German startup Sono Motors announced on Sunday night that it had parted ways with investors and launched a crowdfunding appeal to help it raise €50m (£42.6m, $55m) in the next 30 days to get its solar-powered car into production.
Munich-based Sono Motors was founded in 2016 by Laurin Hahn, Jona Christians, and Navina Pernsteiner. Its Sion electric car, which is covered with integrated solar cells on the roof, sides, and rear, promises a range of 250 kilometres (155 miles) on a fully-charged battery.
However, the company has now run into issues with investors, announcing that “we have had the opportunity to take money, and in exchange, give up the vision. This would have been the end of the Sion and its core concept.”
Instead, they are aiming to fund the production of the Sion with the help of community investors. It has already raised €2.5m in the first 12 hours since launching the campaign on Sunday evening, a mix of loans, donations, and full-price down payments.
“We made the decision that we have to stick to our values and make sure the Sion comes to the streets,” Sono Motors chief executive Laurin Hahn told Yahoo Finance UK, adding that their car would simply not have gotten produced if they had continued with their investment offer. The company has raised investment of €25m since its founding.
Hahn said he was legally not able to go into detail about what happened between the company and investors recently, apart from to say that the process of producing a new car needs a huge amount of money and that meant looking for international investors whose aims were at odds with the founders’ goal.
“Aggressive growth and quick profits are difficult to reconcile with a sustainable corporate and vehicle concept which is designed to give access to affordable and eco-friendly electro-mobility,“ Hahn said.
“When we started with this financing round, we started with German investors and it all went well,” Hahn said, but as soon as they needed a certain level of money, international investment was the way to go.
“As soon as we did that... we realised that it is not feasible to bring the Sion on the street with our values of social impact and environmental impact,” he added, saying that the company had had a “wake-up call” at this point.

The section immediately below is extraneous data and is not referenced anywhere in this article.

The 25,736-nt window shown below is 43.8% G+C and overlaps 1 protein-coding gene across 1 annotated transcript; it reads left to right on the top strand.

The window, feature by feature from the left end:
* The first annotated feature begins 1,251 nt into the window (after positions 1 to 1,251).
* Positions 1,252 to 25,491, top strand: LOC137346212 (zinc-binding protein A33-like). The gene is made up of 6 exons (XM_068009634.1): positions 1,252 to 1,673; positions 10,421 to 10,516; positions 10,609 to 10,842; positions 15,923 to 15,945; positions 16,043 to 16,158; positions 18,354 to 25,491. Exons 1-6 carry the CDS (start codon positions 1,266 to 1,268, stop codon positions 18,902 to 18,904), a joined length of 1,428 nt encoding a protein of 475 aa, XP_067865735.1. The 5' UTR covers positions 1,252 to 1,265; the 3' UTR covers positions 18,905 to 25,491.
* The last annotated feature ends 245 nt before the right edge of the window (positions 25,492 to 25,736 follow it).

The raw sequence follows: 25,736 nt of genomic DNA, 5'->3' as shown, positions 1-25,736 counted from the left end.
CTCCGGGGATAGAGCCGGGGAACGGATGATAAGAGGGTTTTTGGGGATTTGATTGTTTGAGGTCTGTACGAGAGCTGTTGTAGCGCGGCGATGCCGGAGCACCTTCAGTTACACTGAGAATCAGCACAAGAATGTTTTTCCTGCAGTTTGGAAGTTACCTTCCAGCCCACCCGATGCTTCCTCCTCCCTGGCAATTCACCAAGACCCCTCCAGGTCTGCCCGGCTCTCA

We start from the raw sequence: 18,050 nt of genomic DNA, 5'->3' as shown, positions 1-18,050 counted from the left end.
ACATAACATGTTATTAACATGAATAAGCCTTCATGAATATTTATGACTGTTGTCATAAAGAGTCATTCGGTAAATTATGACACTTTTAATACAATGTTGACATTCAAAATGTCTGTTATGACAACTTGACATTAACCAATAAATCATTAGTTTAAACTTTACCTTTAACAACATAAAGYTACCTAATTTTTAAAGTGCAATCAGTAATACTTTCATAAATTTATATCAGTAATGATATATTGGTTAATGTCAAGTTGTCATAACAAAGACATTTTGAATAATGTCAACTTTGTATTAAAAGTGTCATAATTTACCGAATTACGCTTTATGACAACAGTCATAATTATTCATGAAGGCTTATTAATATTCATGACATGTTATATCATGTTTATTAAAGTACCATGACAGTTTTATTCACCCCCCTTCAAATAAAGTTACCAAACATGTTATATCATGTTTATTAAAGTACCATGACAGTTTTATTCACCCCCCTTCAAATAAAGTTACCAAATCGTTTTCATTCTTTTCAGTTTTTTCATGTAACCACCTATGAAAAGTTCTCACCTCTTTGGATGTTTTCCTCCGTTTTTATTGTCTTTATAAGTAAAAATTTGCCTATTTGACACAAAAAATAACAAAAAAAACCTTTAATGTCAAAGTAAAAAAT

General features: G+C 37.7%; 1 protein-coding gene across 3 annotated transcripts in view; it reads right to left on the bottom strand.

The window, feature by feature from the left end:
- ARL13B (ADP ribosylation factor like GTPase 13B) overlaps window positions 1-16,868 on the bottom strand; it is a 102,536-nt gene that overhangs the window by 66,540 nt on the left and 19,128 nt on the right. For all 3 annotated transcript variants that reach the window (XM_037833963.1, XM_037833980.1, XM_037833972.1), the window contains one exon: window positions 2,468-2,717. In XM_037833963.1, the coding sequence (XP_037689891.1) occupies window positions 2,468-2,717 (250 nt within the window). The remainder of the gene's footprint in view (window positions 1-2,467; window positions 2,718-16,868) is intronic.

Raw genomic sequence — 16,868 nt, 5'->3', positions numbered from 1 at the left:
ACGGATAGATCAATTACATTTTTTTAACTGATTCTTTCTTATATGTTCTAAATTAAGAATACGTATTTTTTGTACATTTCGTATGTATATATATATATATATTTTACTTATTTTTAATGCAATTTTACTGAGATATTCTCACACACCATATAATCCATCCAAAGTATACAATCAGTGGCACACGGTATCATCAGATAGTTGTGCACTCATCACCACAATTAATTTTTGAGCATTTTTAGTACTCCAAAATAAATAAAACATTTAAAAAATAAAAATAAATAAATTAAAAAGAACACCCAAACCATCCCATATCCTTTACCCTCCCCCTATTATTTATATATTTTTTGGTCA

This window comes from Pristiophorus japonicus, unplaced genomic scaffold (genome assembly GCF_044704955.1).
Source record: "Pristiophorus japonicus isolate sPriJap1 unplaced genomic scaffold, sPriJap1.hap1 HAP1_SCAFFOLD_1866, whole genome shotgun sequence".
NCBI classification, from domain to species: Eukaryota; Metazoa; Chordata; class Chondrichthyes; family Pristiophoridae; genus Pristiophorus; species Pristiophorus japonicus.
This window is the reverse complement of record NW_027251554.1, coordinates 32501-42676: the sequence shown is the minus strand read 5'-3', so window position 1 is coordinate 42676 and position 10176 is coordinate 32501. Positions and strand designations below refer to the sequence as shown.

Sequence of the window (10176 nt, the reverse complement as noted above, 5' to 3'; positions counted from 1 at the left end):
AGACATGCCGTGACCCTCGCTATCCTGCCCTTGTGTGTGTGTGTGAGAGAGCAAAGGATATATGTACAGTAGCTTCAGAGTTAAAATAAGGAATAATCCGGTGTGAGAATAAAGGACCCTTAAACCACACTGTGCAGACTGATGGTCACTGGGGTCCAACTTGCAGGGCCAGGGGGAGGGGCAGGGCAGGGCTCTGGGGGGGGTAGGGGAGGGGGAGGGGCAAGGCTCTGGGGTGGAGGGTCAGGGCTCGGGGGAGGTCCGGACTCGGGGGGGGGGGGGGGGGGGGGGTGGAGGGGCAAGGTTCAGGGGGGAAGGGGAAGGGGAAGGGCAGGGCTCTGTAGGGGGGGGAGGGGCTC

“We could have sold the company for personal profit but the Sion would not have come to the street.” Hahn said. “We thought ‘we have 10,000 people waiting for the Sion, we can’t do this’… So in the end we took this decision knowing that what we are doing will be even tougher for the next weeks.”
Hahn and the founding team hold the majority of the company, and 64% of the profit-participation rights. The owners will continue to own the voting rights, but will transfer the remaining shares of the profits to a “community pool” so Sion reservation holders and donors will have a share of future profits.
“What we give up is our personal profit rights, because the community can save Sono right now, and whoever jumps in and helps us can get something back,” Hahn said. He added that investors who give a binding commitment now will not have to pay anything if Sono does not reach its €50m target.
He says that the Sion can become a reality on a lot less money that traditional cars: they don’t need a new factory, they don’t need a paint shop (because its mostly covered in solar cells), they don’t have expensive steel stamping tools, and there is only one variant and one colour of car.
The Sion, which will be produced in Trollhättan, Sweden by National Electric Vehicle Sweden (NEVS) in what was the old SAAB plant. The company said that the solar panels will give the car an added boost of 30 km a day. Since the average car in Germany drives just 22 km per day, under the right conditions, the Sion could get along on sunlight alone.